- MAKE AHEAD: You can get everything prepped and browned 1 day ahead of time. Place in the oven when ready to braise.
- Place in the oven and cook for one hour. Turn the pork roast then seal back up. Cook one more hour. Turn again, seal and cook 30 more minutes.
- Just need to thicken the sauce.
- Place the Dutch oven on the stovetop. Transfer the pork roast to a platter and tent with foil to keep warm while it's resting.
- Discard the thyme bundle.
- Place the flour in a heat-proof bowl. Remove a half-cup of the braising liquid and add to the flour, whisking until incorporated and smooth.
- Pour the slurry into the Dutch oven and whisk to blend.
- Bring to a simmer and cook the Dijon mustard sauce for three to four minutes or until thickened.
- Slice the roast as desired. Yes, it's going to fall apart!
- Pour that savory Dijon mustard sauce over the roast pork, garnish with a little chopped parsley and serve!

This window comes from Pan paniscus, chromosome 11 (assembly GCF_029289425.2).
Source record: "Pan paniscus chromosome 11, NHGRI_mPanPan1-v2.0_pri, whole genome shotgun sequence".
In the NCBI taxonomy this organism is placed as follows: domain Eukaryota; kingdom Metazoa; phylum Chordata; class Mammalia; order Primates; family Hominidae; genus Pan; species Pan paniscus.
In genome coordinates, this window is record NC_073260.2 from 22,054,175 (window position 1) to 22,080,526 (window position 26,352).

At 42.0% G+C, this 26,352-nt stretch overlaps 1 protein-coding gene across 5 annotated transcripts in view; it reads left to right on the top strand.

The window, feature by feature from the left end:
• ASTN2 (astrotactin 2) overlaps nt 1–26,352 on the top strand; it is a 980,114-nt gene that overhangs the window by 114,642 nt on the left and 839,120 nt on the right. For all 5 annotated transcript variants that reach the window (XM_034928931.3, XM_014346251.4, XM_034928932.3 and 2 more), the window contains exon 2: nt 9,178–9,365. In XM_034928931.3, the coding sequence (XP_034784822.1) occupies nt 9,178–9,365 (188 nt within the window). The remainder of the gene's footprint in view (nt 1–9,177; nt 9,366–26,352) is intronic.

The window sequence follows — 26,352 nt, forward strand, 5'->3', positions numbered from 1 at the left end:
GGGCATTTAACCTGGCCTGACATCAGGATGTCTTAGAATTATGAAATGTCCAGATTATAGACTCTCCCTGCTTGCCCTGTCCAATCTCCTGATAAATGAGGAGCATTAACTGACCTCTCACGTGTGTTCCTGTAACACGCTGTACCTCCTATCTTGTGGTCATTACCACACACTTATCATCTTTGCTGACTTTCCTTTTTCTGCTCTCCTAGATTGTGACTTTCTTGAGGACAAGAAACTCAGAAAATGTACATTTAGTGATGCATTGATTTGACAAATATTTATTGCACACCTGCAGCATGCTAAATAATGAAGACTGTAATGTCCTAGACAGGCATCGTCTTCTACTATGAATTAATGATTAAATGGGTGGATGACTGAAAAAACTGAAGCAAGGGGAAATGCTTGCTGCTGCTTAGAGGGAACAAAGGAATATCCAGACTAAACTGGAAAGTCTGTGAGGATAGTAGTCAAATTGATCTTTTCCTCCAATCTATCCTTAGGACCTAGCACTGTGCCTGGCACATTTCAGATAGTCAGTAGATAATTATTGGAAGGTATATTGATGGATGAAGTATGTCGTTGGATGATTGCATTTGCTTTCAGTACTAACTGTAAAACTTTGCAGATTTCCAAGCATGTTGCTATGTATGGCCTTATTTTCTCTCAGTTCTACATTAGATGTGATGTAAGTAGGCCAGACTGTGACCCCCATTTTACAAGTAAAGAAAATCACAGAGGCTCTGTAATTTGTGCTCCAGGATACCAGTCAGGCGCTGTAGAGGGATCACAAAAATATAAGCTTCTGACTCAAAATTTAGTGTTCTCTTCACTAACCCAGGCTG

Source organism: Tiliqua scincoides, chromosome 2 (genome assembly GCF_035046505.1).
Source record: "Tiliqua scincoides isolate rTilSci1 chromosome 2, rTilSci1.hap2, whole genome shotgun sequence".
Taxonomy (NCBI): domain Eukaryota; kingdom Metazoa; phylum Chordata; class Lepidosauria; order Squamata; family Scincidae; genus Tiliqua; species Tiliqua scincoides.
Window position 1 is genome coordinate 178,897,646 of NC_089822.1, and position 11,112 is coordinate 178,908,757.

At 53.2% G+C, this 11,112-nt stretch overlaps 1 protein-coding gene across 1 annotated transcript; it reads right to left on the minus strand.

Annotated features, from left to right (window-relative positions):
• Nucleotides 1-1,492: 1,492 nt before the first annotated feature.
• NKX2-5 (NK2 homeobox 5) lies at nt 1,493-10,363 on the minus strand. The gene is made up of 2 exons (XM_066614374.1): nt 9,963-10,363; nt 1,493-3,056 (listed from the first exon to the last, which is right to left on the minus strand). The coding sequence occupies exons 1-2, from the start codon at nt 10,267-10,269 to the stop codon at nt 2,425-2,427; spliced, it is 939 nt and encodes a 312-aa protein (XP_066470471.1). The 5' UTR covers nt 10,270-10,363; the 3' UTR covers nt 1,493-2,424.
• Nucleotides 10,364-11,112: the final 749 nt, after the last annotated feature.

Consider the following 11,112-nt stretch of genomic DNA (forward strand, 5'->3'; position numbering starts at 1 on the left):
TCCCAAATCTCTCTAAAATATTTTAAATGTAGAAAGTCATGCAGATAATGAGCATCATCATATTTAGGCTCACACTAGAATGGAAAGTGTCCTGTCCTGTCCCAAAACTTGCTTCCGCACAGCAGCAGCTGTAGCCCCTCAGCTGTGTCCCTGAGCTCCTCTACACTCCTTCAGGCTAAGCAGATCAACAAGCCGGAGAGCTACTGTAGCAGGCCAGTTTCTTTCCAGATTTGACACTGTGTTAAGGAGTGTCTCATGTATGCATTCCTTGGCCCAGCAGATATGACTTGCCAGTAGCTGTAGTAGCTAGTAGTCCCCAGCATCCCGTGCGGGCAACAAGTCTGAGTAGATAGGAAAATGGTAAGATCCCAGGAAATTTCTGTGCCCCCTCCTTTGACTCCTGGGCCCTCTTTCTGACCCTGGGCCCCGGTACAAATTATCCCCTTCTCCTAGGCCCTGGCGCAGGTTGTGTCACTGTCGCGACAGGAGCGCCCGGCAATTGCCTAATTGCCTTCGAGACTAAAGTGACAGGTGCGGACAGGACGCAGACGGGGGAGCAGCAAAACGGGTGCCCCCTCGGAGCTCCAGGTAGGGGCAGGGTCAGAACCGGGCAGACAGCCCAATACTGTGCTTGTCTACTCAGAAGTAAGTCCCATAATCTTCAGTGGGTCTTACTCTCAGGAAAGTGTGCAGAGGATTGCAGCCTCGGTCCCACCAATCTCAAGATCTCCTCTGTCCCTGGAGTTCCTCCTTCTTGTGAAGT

Chef Tips and Tricks:
- Rather than making a plate dirty after searing the roast, turn the cover upside down if the lid handle has a flat side. Place the roast on that while browning the shallots, garlic and deglazing the Dutch oven.
- If you prefer to use parchment paper to secure the Dutch oven, crumple it up then wet it before placing it over the top. In French, it is referred to as a cartouche. They go to the trouble of cutting a parchment paper circle to fit inside the Dutch oven. My method is not as sophisticated but it's quick! Although parchment paper is oven-safe up to 425 degrees, wetting it ensures it will hold up to a long time in the oven.
Frequently Asked Questions:
Fat adds flavor but if you prefer to reduce extra fat, you should remove the fat cap. Because this pork loin roast is being braised in liquid, the fat cap isn't needed. If you were roasting it dry or rubbed with seasonings, then you should definitely leave it on as the fat melts and will keep the roast moist. Here, it would only melt into the sauce.
Tying a pork roast (or any large cut of meat) with string before roasting gives the meat a uniform shape to ensure even cooking.
Absolutely! I like to use a pork loin because it's lean but if you don't mind the added fat, a pork shoulder roast will work beautifully.